How I Can Help You

Isn’t it interesting how important pronoun placement is in the English language?  Take my title for instance, “How I Can Help You.”  What I mean by that statement is – help me to help you.  What I don’t mean is “How Can I Help You?”  The two sentences are totally different.  For one, the first example is a statement and the second one is a question.  The first one, is advice being doled out by someone with experience.  The second one is something said by a barista when you go for your morning coffee and muffin.

This being my 41st post, I thought I’d write a piece that included some writerly/ artist-ish advice.

So, just who the hell am I to give advice after only writing 41 posts?  Well, no one, really.  And yet, everyone, actually.  Is that Buddhist enough for you?  (Big smile.)  The truth of it is I’m a comedian, who has made a living slinging jokes.  Comedian – is the word that has defined me for the great majority of my adult life.  I’ve done comedy for well over 16 years.  When I say “done” comedy, what I mean is out, close to every single night doing spots in New York city and in 30 out of the 50 states over that last 16 years.  Committed.  Completely.  For the last 5 years of that 16, I made my full-time living from it.  Now you know.

The current word that best describes me today is writer – writer first, comedian second.  That is by choice.  The writer word has happened over the last three years consistently.  I wrote a book of essays that almost sold.  Then a second book that I didn’t like and canned.  Now, I’m on my third.  While doing all of that I wrote two spec scripts and at least a dozen scripts and submission packets for television writing jobs.  A few of them even landed me interviews with exec producers and head writers.  That basically means I know my way around writing a joke.

Now, I think you should know why I started this blog.  I wanted ONE consistent writing project to happen every day – hopefully for a year – outside of my longer writing projects.  I wanted this consistent writing to get feedback and hopefully a portion of that feedback would come from outside my existing network of fans and friends.  That’s one of the reasons that I did it anonymously.  Not because I’m someone famous, far from it, but because I wanted nothing to distract from the writing.  If a friend stumbled upon it, I wanted them to NOT know it was mine.  (At least not right away.)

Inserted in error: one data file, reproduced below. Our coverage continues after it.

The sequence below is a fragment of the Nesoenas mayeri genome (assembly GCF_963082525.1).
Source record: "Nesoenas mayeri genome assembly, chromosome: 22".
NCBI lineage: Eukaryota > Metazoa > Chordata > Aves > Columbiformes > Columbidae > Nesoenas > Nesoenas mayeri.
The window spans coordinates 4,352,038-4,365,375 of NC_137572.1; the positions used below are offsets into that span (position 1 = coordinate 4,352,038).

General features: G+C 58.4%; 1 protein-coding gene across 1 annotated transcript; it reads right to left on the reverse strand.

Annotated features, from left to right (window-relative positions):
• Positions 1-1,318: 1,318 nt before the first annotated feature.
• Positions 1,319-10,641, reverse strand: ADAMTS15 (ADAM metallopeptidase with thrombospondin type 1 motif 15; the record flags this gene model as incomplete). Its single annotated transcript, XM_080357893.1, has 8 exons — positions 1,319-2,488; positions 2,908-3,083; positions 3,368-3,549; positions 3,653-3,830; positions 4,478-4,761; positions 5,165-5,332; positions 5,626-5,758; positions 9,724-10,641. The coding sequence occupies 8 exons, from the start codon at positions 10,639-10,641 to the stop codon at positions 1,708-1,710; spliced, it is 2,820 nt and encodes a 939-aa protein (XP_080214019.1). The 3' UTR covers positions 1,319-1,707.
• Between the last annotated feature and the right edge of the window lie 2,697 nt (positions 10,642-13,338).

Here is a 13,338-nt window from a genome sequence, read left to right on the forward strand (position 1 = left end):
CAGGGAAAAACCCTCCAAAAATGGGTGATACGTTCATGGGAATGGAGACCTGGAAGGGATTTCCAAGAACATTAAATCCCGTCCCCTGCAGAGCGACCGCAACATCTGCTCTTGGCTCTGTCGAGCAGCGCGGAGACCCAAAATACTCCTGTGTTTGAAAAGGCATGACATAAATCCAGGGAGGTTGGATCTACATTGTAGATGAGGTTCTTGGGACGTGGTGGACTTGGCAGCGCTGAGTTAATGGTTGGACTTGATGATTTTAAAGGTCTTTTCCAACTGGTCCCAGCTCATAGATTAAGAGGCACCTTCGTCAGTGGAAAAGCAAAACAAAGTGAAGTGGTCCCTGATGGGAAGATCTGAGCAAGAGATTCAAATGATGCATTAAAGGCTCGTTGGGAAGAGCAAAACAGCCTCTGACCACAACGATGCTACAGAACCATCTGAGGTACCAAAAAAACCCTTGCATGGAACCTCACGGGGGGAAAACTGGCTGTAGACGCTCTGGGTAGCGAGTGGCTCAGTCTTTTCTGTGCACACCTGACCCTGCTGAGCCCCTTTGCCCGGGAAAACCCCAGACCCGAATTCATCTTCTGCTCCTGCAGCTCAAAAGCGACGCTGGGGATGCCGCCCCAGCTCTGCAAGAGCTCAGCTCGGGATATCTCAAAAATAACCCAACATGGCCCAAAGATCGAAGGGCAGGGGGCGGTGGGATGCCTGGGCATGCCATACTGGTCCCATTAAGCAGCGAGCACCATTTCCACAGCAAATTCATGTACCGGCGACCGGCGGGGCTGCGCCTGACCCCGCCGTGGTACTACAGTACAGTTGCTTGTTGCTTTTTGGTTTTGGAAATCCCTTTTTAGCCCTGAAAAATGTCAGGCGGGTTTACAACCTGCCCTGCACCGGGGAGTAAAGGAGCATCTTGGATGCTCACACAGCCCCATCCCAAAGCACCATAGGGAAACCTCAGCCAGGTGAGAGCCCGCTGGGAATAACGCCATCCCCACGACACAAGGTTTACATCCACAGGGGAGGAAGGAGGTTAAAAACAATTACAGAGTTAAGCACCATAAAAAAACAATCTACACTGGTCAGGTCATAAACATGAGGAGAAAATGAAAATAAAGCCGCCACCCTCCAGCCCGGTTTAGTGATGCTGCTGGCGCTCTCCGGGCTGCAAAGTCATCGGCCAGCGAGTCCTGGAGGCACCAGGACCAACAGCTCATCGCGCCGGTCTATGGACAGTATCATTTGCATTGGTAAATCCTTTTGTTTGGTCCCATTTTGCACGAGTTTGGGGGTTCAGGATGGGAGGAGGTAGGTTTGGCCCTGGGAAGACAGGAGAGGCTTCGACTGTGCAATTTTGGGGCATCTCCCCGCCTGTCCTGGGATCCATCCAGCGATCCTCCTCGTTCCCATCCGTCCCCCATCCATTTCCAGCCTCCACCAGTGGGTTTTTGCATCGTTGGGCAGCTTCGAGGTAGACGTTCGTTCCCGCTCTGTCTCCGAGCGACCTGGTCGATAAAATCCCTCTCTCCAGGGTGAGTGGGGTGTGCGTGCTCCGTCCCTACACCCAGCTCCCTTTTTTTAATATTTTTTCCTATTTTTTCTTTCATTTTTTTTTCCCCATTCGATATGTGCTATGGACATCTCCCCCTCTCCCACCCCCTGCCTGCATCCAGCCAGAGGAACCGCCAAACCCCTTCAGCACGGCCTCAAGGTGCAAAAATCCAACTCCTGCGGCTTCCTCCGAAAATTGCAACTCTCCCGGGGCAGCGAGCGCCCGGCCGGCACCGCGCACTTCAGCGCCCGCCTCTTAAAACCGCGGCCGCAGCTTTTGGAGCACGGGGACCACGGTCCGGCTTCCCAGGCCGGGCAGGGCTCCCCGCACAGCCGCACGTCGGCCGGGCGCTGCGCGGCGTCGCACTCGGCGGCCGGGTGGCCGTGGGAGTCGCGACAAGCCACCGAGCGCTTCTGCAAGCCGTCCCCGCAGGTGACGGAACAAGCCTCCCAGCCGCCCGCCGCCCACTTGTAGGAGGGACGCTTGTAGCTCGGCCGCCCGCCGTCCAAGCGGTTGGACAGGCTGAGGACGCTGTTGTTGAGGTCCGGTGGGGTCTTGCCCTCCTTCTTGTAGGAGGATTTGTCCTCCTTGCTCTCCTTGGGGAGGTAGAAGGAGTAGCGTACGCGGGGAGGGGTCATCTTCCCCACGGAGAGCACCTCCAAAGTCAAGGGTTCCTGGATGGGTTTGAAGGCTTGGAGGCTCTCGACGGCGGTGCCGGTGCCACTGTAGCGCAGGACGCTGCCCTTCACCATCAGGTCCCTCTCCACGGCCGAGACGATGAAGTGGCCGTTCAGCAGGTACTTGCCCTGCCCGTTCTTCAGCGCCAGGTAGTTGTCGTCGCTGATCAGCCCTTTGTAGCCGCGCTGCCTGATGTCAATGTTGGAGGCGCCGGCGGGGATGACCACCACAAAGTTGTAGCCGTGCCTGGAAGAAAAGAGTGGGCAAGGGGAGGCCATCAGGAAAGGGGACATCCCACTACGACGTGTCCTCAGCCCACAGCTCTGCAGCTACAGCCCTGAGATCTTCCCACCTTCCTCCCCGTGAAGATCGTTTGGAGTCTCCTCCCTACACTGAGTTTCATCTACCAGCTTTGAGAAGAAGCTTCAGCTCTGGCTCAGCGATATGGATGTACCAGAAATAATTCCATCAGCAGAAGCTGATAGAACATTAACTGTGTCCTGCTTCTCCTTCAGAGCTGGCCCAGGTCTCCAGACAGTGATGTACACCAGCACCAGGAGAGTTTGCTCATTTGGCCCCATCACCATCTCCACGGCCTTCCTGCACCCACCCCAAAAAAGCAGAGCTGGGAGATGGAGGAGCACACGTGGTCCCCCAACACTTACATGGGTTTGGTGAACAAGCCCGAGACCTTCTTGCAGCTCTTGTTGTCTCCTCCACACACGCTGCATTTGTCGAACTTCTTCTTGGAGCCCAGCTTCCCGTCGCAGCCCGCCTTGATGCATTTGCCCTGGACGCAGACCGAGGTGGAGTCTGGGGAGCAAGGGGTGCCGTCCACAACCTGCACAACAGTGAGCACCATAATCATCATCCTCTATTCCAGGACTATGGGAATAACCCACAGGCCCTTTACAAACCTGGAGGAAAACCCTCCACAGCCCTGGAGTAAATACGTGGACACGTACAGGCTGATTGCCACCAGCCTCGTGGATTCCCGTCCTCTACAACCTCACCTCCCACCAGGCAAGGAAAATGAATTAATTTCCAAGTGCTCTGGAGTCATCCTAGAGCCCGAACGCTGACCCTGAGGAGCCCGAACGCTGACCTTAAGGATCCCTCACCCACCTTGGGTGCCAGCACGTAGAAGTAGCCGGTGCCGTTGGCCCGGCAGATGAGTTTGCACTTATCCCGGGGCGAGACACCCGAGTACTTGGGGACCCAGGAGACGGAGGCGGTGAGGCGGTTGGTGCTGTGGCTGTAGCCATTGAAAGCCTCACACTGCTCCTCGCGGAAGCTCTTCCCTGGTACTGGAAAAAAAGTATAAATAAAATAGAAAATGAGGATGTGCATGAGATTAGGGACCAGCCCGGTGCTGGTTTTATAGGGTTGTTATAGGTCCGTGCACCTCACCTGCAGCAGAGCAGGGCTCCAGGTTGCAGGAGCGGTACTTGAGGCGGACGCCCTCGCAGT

So….let’s stop tiptoeing through the tulips.  Here’s what I think is a MUST READ for every single writer and artist on wordpress and in the world in general.  Period.  Read it.  Right after your read the rest of this post, of course.

I Will Not Read Your Fucking Script.  This is a piece by stellar screenwriter, Josh Olson, who wrote the film, A History of Violence.  YOU MUST READ THIS PIECE.  I am including a link to it at the bottom of this post.  The gist of the piece is this – it takes years to get good at writing or anything else worth doing for that matter.  So, a) if you’re experienced, don’t give away all your goods and your energy at the drop of a hat and b) if you’re new, don’t expect experienced people to do so at the drop of an email.  Here’s one of my favorite quotes from I Will Not Read Your Fucking Script:

There’s a great story about Pablo Picasso. Some guy told Picasso he’d pay him to draw a picture on a napkin.

Picasso whipped out a pen and banged out a sketch, handed it to the guy, and said, “One million dollars, please.”

“A million dollars?” the guy exclaimed. “That only took you thirty seconds!”

“Yes,” said Picasso. “But it took me fifty years to learn how to draw that in thirty seconds.”

Makes a salient point, I think.  For me it’s a point that I guard very closely these days.

You see, I had the “How Can I Help You?” problem for many years when I was doing comedy seriously.  The how can I help YOU problem.  I was always producing other people’s work, helping them get on stage, reading their writing, recommending them to people, etc.  AND I did this all with very little regard toward pushing myself forward and helping my own career.  I think of this as a women’s disease because unfortunately I think women fall prey to the “helper” thing far more than men.  Men help themselves first AND THEN they help you.  It’s like the flight attendant says, “Put the oxygen mask over your own face and then the damn baby…”  Sage advice.

But, now my feet are planted firmly in the How I Can Help You department and as a result, my creative work is thriving.  With that in mind, here’s who I read and help, first and foremost, and why.

Who I Read on
There are circles of blogs that I read on  Meaning the circle closest to me I read the most often.  Then I read the circle outside of that one and then the circle outside of that.  The circle that I read the most often are the blogs of people who READ MINE, comment, and like, the most frequently ON MINE.  Sorry, but that’s just the truth.  If people like a post of mine, the very first second I have available – I check out their blog.  I like things, I start interacting.  If they interact back – and this is important – and if they have focused content, I read them often.  The second group of people who I read (the next circle if you will) are the people who interact with me less, but who have incredibly focused and stellar content.  I can’t tell you how many times someone interacts with me a lot and I want to read their blog, but I can’t understand what the hell is going on.  Is it thoughts about their day?  Pictures about their world?  Cooking tips?  A paragraph blurb, beginning of something, instead of a well thought out piece?  Wait, no, it’s all of those things.  Jesus, I’m lost.  You know what I mean?  So, I read the interactors first, the focused-content-interactors most frequently, the focused-stellar-content people after that.  And if I like you, I’ll read almost anything you put up.  A book excerpt, some erotica, an auto mechanic’s handbook re-written in Swahili, it doesn’t matter.

Who I Read Outside of WordPress Blogs
Oh, my god, you read something outside of blogs?!  Yes, I do.  Mainly, stuff for jobs I’m applying for, the work of my close friends, and people who have careers worth aspiring to.  So, I’ll pick up a Stephen King for kicks and a Mary Roach because I want to understand just how she writes the way she does.  I read the scripts of my close friends in the business because I can usually learn something and they read mine.  Then I read every spec and submission guideline for shows that ask me to submit or where I want to work.  I don’t have time for much else.

I gotta get to these...